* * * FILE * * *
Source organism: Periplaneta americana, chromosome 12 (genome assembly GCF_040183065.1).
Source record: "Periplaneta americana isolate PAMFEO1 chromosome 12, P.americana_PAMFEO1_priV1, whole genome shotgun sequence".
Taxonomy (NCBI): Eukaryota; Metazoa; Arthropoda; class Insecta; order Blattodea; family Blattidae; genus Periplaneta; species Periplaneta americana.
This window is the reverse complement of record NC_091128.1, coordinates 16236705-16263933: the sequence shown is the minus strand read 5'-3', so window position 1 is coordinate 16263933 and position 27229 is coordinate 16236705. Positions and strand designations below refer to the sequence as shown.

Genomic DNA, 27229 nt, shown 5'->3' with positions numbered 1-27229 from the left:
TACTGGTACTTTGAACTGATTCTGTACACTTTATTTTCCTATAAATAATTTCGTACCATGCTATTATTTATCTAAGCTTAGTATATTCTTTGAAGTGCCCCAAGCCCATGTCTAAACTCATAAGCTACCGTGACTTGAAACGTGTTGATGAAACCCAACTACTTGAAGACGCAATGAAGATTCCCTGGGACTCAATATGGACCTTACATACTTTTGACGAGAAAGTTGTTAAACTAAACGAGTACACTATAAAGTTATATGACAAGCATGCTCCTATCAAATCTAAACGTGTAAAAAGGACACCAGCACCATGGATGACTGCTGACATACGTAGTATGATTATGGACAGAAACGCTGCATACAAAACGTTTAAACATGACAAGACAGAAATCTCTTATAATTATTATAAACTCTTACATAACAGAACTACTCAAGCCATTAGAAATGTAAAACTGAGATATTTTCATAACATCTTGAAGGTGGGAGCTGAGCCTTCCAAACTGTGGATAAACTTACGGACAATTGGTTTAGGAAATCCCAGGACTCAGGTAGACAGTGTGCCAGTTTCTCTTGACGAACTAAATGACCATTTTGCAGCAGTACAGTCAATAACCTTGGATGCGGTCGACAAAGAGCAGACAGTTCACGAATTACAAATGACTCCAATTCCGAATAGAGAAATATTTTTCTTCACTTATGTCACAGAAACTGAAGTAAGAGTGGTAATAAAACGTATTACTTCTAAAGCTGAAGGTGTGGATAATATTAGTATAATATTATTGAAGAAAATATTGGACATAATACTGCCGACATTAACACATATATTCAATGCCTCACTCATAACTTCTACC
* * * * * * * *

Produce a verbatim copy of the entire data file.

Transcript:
Source organism: Periplaneta americana, chromosome 12 (genome assembly GCF_040183065.1).
Source record: "Periplaneta americana isolate PAMFEO1 chromosome 12, P.americana_PAMFEO1_priV1, whole genome shotgun sequence".
Taxonomy (NCBI): Eukaryota; Metazoa; Arthropoda; class Insecta; order Blattodea; family Blattidae; genus Periplaneta; species Periplaneta americana.
This window is the reverse complement of record NC_091128.1, coordinates 16236705-16263933: the sequence shown is the minus strand read 5'-3', so window position 1 is coordinate 16263933 and position 27229 is coordinate 16236705. Positions and strand designations below refer to the sequence as shown.

Genomic DNA, 27229 nt, shown 5'->3' with positions numbered 1-27229 from the left:
TACTGGTACTTTGAACTGATTCTGTACACTTTATTTTCCTATAAATAATTTCGTACCATGCTATTATTTATCTAAGCTTAGTATATTCTTTGAAGTGCCCCAAGCCCATGTCTAAACTCATAAGCTACCGTGACTTGAAACGTGTTGATGAAACCCAACTACTTGAAGACGCAATGAAGATTCCCTGGGACTCAATATGGACCTTACATACTTTTGACGAGAAAGTTGTTAAACTAAACGAGTACACTATAAAGTTATATGACAAGCATGCTCCTATCAAATCTAAACGTGTAAAAAGGACACCAGCACCATGGATGACTGCTGACATACGTAGTATGATTATGGACAGAAACGCTGCATACAAAACGTTTAAACATGACAAGACAGAAATCTCTTATAATTATTATAAACTCTTACATAACAGAACTACTCAAGCCATTAGAAATGTAAAACTGAGATATTTTCATAACATCTTGAAGGTGGGAGCTGAGCCTTCCAAACTGTGGATAAACTTACGGACAATTGGTTTAGGAAATCCCAGGACTCAGGTAGACAGTGTGCCAGTTTCTCTTGACGAACTAAATGACCATTTTGCAGCAGTACAGTCAATAACCTTGGATGCGGTCGACAAAGAGCAGACAGTTCACGAATTACAAATGACTCCAATTCCGAATAGAGAAATATTTTTCTTCACTTATGTCACAGAAACTGAAGTAAGAGTGGTAATAAAACGTATTACTTCTAAAGCTGAAGGTGTGGATAATATTAGTATAATATTATTGAAGAAAATATTGGACATAATACTGCCGACATTAACACATATATTCAATGCCTCACTCATAACTTCTACC